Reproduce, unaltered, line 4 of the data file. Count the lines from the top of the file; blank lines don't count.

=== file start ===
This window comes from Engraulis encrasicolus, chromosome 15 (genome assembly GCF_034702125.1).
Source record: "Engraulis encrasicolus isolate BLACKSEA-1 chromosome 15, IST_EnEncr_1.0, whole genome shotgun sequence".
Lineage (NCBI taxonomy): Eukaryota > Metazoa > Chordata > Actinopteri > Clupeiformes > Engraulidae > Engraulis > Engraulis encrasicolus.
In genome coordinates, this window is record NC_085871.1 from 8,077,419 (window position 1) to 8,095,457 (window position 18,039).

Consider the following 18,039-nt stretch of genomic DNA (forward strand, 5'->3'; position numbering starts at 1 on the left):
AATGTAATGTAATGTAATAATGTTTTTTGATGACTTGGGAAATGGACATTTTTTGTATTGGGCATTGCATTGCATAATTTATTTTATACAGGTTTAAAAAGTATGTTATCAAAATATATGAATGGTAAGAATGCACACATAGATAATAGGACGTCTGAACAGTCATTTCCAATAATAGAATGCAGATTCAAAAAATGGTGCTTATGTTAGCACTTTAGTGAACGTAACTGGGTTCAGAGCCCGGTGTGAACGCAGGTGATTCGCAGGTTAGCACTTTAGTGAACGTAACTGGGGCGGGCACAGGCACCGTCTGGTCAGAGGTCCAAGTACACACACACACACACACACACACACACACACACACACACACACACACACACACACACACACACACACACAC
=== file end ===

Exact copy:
In genome coordinates, this window is record NC_085871.1 from 8,077,419 (window position 1) to 8,095,457 (window position 18,039).